In 'Fiasco', Lem also introduces a new technique of interstellar travel - made possible by something he calls the Holenbach Interval, and employed using 'Sidereal Engineering'. The spacecraft and the mission itself were designed specifically for a journey to Quinta, taking advantage of both the relative proximity of a black hole to the Zeta system (Quinta's star)and of mankind's recent development of gravity control using raw power applied via the Holenbach effect. Einstein's speed limit is observed, but instead of playing tricks with distance or velocity, starship Eurydice's 18 supercomputers ping the black hole with a very large "sidereal" gravity bomb, creating a momentary assymetrical resonance reaction in the topology of gravity waves surrounding it. Within them, time runs backwards, creating a haven that, if successfully entered, allows only two weeks of shiptime to elapse for one and one-half years of galactic time - the time during which the Hermes makes its fateful encounter with Quinta. The Eurydice, The Hermes, Quinta, and Earth all have different reference frames in this scheme, which has the purpose of minimizing the effects of time dilation ; in effect, turning back the journey's clock. One of my favorite quotes from the book : "Physics, my friend, is a narrow path drawn across a gulf that the human imagination cannot grasp. It is a set of answers to certain questions that we put to the world, and the world supplies answers on the condition that we will not then ask it other questions, questions shouted out by common sense. And common sense? It is that which is understood by an intelligence using senses no different than those of a baboon."
The ideas and discussions here breathe the fourth dimension of speculative fiction into your mind as you read, and give insight into the responsibility that goes along with being a science fiction author (or should). Truly, you are not just entertained; you are enlightened and expanded and filled with the enormity of this mission and all of its implications, and those of any similar missions you may read about in the future.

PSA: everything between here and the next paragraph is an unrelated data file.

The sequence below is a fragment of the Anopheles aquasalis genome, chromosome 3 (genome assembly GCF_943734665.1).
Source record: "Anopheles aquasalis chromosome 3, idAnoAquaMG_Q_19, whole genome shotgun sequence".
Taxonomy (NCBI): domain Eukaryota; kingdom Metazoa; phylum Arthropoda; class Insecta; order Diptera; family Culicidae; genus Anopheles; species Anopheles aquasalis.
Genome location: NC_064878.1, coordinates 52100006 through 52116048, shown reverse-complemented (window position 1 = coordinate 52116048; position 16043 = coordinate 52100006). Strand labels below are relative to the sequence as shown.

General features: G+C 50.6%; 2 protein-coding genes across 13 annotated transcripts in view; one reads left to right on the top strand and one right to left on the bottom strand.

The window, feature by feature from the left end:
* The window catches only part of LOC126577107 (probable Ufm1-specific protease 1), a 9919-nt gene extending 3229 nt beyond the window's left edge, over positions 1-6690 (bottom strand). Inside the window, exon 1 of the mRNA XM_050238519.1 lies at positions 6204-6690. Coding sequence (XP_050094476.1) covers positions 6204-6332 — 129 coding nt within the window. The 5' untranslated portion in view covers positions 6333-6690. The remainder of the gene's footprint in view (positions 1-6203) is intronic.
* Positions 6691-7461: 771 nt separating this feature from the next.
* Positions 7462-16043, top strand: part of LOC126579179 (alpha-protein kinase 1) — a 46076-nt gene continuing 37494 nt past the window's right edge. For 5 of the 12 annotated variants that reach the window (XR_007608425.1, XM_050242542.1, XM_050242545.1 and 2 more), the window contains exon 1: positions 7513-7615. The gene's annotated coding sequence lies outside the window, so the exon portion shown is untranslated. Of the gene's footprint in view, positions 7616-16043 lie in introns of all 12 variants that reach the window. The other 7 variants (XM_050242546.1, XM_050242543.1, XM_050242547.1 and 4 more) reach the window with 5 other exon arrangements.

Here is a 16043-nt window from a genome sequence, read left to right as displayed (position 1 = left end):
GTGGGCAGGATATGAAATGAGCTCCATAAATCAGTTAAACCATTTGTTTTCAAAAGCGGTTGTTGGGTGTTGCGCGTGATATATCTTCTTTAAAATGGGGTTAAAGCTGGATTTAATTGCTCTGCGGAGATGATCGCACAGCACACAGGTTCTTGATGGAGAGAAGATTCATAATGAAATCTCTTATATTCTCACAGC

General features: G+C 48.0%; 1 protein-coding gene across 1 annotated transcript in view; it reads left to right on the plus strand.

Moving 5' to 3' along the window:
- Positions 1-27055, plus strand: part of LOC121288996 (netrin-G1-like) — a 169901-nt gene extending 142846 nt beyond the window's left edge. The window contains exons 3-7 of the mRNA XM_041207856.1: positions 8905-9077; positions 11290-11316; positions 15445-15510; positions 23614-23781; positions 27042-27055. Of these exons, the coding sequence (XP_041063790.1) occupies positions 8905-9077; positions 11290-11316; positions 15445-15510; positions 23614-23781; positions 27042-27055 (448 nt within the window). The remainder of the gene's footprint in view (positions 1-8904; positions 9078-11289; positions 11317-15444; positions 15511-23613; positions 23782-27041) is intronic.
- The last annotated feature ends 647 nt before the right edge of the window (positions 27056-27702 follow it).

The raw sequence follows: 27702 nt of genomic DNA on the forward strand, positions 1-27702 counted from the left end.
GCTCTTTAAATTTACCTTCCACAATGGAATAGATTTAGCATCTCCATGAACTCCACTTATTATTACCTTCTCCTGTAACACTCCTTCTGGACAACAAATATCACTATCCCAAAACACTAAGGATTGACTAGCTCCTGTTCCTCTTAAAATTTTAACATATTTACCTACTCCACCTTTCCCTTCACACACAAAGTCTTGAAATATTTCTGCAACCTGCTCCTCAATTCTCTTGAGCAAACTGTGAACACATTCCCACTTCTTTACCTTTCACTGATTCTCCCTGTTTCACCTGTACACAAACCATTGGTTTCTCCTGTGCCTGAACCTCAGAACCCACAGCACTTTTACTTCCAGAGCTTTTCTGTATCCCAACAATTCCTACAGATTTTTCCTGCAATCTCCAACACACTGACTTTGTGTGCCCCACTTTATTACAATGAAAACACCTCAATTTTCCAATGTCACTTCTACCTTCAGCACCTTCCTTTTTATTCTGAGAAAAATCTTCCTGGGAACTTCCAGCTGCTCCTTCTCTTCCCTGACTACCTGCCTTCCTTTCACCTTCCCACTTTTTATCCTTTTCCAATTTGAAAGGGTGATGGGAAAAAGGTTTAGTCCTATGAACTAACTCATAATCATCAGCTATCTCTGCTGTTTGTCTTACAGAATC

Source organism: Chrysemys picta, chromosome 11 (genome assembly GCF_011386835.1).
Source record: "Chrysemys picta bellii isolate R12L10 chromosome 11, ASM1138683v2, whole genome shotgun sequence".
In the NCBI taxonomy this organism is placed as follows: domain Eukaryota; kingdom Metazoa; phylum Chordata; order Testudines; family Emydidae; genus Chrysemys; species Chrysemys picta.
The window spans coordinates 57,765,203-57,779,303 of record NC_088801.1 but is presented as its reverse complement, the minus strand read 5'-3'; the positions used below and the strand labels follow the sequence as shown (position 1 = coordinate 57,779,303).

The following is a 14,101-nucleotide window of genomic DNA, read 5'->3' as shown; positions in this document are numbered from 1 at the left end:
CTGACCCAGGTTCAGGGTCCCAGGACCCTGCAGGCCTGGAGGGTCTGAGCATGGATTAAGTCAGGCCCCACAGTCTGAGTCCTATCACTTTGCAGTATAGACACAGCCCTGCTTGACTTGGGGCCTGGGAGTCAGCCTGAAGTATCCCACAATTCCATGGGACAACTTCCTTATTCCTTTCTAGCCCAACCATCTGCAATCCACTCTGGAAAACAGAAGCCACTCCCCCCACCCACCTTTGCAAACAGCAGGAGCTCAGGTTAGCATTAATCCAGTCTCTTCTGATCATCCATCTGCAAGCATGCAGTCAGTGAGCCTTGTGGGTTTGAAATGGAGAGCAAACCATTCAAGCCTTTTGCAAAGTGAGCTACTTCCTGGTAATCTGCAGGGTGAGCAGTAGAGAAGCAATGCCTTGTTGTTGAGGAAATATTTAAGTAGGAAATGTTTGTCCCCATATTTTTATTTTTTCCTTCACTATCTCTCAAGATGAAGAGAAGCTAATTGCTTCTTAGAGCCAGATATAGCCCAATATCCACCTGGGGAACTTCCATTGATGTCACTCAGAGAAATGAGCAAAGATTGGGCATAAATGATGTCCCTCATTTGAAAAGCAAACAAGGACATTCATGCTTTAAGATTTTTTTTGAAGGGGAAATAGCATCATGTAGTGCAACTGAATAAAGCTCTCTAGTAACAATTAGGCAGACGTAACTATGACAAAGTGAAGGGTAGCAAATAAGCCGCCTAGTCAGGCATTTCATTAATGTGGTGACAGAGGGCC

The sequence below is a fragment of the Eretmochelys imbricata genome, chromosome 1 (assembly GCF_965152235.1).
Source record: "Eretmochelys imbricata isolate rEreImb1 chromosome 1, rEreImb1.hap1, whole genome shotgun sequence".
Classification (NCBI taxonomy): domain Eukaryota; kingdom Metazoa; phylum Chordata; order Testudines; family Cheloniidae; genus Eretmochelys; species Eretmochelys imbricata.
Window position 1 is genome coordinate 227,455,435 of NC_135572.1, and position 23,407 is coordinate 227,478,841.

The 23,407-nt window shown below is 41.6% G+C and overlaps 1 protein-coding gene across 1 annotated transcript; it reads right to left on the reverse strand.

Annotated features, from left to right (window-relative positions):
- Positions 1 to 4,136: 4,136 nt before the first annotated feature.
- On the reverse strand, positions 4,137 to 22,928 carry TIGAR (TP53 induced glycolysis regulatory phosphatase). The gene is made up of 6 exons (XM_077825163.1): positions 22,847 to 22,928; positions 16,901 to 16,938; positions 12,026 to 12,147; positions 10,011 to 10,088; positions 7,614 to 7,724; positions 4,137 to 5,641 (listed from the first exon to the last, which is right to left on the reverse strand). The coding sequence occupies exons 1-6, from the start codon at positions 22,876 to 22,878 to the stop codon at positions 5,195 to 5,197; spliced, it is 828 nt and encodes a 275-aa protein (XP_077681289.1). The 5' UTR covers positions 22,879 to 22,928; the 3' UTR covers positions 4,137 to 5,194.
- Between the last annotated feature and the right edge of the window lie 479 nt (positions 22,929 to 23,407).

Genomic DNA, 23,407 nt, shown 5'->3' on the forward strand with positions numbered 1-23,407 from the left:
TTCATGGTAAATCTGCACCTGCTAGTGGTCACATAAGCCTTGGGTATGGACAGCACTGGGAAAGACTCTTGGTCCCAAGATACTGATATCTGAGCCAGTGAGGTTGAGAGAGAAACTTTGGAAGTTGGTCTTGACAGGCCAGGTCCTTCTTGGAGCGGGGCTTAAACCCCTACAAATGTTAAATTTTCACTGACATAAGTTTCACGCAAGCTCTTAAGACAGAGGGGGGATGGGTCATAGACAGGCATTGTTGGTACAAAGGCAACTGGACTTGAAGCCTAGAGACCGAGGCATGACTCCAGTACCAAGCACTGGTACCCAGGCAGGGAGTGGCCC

If there is a core competency, and serious responsibility, associated with speculative fiction, it is meaningful prognosis. With fiction becoming fact on a near-daily basis, speculative fiction is the only literature we can turn to for imaginative exploration of technologies and rank profiteering masquerading as "progress" ahead of the time someone is trying to push them on us. "Fiasco" is about another aspect of this - exploring the idea that technology plus the best of intentions carried out by trained and educated and compassionate people can still pave the road to Hell, because we perceive the universe with "senses no different than those of a baboon".
Stanislaw Lem took a dim view of American scifi writers, considering them, for the most part, to be purveyors of kitsch. I can understand his opinion, but I do not share it. I have had too many transcendent moments, with the likes of Heinlein, Silverberg and Bester - to lump them in with Lem's dismissive labeling. But Lem's assertion of the serious nature of speculative fiction is well taken, and I truly honor his memory, and the genius of his writing.
At times, Lem can be very technical about machinery and science, but his ideas are so well though out it amazes me. It is obvious he didn't just sit down and dash off a novel that began with a great premise. He has thought out the story and its ramifications in depth and this must be appreciated. I found this book entertaining but also very disturbing. As it progressed, it evoked emotions of anger in me, for what was happening. It was truly believable and that made it all the more troublesome.
Strongly recommended for fans of serious science fiction.
In Kafka, characters cope with an intrinsically ambiguous world by imposing their own flawed and inconsistent interpretations on it. In Lem's stories, the world is not intrinsically ambiguous -- it's just too complex and too "alien" for humans to cope with. It is a theme throughout Lem's books that our minds are simply not up to the challenge of understanding even a small part of our experiences, and that we will get ourselves in terrible trouble if we don't own up to our intellectual limitations. In the best case scenario, despair and resignation set in as the protagonists continue to stumble. In the worst case, they are too proud to own up to the fact that they're not equipped to understand what's happening, and they cause a terrible disaster. The title of this book gives you a pretty good indication of what kind of characters Lem gives us here.
Most recent customer reviews
Read it again and again and it's so amazing and detailed in many aspects and conflicts that arise from the...Read more